You don’t need a rocket scientist to tell that it was a wrong strategy not to contest just because PKR did not wish to split the votes with Mahathir. Based on the bad blood between Anwar and Mahathir over dispute of prime ministership, what is there to stop evil Mahathir from contesting in all seats against PKR (three-cornered contests) just to split the votes in the next general election?

Has any genius PKR strategist given it a thought that the disastrous three-cornered contest engineered by former PM Najib Razak in 2018, which ultimately backfired, could repeat itself but against Pakatan Harapan in the next election? Mahathir could be that naughty spoiler who would take away Malay votes that is not huge enough to win but sufficient to cause losses to PKR.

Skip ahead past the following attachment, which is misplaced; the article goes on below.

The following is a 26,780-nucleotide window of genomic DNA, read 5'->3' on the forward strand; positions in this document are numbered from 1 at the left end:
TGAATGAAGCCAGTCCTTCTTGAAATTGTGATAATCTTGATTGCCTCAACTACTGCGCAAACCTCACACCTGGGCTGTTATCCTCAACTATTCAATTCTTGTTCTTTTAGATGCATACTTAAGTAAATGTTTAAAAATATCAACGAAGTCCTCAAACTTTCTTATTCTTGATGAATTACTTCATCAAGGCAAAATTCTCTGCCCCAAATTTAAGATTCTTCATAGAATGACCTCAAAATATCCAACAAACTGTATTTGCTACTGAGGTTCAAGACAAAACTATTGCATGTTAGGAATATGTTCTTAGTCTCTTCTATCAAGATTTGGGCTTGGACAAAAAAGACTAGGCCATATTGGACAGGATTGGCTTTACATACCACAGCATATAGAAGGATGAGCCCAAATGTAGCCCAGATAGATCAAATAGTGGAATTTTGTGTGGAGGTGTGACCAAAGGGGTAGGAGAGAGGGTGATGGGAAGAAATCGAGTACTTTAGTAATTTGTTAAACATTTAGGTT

More importantly, PKR should have contested in both Chini and Slim by-elections to prove its popularity among Malay voters, as it has always bragged. Running away is not an option. Anwar cannot cherry pick only winnable seats to contest because based on the current political landscape where PPBM, UMNO and PAS work together, PKR could not avoid the inevitable.

Nobody expected PKR to win either in Chini or Slim because both were UMNO strongholds. But Anwar should have demonstrated his courage, confidence, charisma and strong leadership by entering the Lion’s Den, the same way Mahathir did. Perhaps Anwar is still naively waiting for “the call” from Muhyiddin to join his backdoor government.

That probably explains why Anwar seldom condemns Muhyiddin regime. Likewise, the authorities have not used Muhammed Yusoff Rawther’s sexual assault complaint against Anwar to investigate the PM-in-waiting. Even when Anwar eventually decided to lecture Muhyiddin’s administration, the former would take the safe approach of waiting until an issue had died down.